This is the first of a new series of Tech Tuesday posts on Technology in Startups. Today’s topic: choosing your technologies. As a startup when you are just getting going, you have the luxury of picking any technology you want — you don’t yet have a legacy set of choices to contend with. It’s completely greenfield and that level of choice can be both exhilarating and daunting (what if I pick the wrong technology? cf Paradox of Choice). So what are some guidelines for thinking about that choice?
The most important initial consideration is the nature of innovation for your particular startup. Is your innovation primarily a social/behavioral/market structure one (think Instagram, Tumblr, Etsy) or a technical one (think v1 of Google, Twilio)? If it is the former you should tend to go conservative in your technology choices whereas in the latter you must pick something risky.
Why? Because risk is in startups is compounding/multiplicative rather than just additive. If you are already taking market or behavioral risk you shouldn’t also take technology risk (if you can help it). But in the case of early Google people were already searching or Twilio sending and receiving calls/texts and the companies innovation instead was a breakthrough way of doing that which requires taking technology risk to deliver that breakthrough.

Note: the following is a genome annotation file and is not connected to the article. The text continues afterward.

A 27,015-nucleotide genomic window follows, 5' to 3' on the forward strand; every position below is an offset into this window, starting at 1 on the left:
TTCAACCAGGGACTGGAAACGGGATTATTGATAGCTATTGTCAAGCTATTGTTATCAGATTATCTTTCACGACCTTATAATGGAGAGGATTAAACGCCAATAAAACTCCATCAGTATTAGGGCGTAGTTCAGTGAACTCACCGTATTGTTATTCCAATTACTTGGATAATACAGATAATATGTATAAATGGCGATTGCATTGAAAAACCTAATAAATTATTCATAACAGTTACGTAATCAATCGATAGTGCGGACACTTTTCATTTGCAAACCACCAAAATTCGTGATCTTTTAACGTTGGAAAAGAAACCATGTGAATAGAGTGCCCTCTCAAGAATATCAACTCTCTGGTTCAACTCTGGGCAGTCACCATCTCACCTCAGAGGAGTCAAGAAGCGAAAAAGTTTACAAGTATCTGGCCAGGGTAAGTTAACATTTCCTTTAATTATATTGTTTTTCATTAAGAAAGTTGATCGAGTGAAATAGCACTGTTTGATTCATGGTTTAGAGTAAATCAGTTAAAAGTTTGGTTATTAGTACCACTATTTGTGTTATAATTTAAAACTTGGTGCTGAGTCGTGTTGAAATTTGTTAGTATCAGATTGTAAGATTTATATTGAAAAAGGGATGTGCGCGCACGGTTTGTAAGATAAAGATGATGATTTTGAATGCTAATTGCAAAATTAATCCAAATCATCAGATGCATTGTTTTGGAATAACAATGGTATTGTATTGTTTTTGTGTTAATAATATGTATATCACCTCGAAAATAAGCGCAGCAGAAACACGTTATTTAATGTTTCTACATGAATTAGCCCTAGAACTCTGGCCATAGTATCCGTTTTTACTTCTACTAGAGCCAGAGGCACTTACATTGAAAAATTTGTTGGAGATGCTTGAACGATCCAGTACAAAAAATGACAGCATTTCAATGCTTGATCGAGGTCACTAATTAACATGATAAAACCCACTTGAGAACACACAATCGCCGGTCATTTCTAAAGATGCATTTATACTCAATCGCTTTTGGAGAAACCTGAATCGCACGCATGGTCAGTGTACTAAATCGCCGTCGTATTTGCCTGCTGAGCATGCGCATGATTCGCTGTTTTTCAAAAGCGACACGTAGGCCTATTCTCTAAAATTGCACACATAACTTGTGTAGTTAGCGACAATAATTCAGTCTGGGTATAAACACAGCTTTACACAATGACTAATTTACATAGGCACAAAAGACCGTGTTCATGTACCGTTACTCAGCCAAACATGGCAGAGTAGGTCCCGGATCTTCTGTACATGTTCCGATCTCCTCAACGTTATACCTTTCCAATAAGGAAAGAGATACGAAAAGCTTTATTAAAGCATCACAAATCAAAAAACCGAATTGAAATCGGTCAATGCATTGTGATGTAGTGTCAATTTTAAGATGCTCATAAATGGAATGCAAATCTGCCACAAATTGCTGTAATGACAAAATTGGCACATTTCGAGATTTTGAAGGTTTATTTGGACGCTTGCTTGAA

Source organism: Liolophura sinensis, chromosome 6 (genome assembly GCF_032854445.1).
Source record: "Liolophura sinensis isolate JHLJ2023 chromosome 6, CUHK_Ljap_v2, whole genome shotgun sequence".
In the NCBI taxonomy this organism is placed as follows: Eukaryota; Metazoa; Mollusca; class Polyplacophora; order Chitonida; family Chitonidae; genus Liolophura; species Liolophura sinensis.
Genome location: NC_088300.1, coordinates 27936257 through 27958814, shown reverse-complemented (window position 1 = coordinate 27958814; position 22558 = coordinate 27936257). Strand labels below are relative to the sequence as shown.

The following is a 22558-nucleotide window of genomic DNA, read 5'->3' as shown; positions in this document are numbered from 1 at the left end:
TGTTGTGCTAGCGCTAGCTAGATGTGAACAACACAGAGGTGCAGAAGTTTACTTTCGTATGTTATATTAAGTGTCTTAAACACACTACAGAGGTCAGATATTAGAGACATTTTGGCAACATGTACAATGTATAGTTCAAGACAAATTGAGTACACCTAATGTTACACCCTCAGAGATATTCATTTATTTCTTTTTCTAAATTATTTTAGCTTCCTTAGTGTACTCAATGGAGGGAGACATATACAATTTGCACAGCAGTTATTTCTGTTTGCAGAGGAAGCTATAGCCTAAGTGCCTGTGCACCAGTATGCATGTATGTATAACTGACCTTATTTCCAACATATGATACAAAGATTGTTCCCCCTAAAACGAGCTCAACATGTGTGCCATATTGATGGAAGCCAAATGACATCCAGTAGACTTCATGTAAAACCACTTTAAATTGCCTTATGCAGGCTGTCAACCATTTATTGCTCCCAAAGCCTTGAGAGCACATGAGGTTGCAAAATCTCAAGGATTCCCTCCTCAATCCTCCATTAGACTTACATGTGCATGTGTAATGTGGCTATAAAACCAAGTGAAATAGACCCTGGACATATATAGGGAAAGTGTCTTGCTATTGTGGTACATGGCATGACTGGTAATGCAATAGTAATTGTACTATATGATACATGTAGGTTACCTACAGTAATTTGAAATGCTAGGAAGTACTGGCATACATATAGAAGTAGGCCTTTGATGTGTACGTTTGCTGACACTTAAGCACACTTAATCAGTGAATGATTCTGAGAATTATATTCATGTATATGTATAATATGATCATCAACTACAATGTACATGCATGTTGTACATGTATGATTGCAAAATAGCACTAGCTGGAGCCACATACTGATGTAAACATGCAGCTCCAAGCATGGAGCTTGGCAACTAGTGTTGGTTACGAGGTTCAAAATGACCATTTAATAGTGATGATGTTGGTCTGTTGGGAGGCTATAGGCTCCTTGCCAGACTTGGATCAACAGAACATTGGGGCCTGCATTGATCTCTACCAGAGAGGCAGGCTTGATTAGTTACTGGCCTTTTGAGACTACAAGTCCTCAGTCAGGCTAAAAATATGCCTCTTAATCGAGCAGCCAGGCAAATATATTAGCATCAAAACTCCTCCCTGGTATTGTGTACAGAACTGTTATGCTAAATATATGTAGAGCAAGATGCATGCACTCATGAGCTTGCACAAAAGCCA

Now there are at least two important footnotes required to that basic rule:
1. For social/behavioral/market structure startups: Your choice of technology also impacts your ability to recruit talent. If you go too conservative you might have some trouble getting the most talented engineers to work with you. You will need to decide how important a problem that is in your specific case keeping in mind that if you succeed and you will become attractive by virtue of scale. This is also an area where having a strong mission can help early on.
2. For technical startups: Riskier doesn’t necessarily mean more cutting edge base technologies it could simply mean more custom code in a well established technology (e.g. C). For instance, if you are creating a new database as in the case of 10gen your technology risk is writing a lot from scratch and so you probably don’t want to do that in a language that just emerged and for which tooling is still lacking and performance characteristic are poorly understood.
One additional consideration that may matter in all of this, including the original choice of what kind of startup to have in the first place, is the degree of technical competency of the team. If the founding team is more business and design oriented then all the more reason to go for a social/behavioral/market structure startups and make conservative technology choices. Next Tech Tuesday: how to evolve your technology once you are up and running.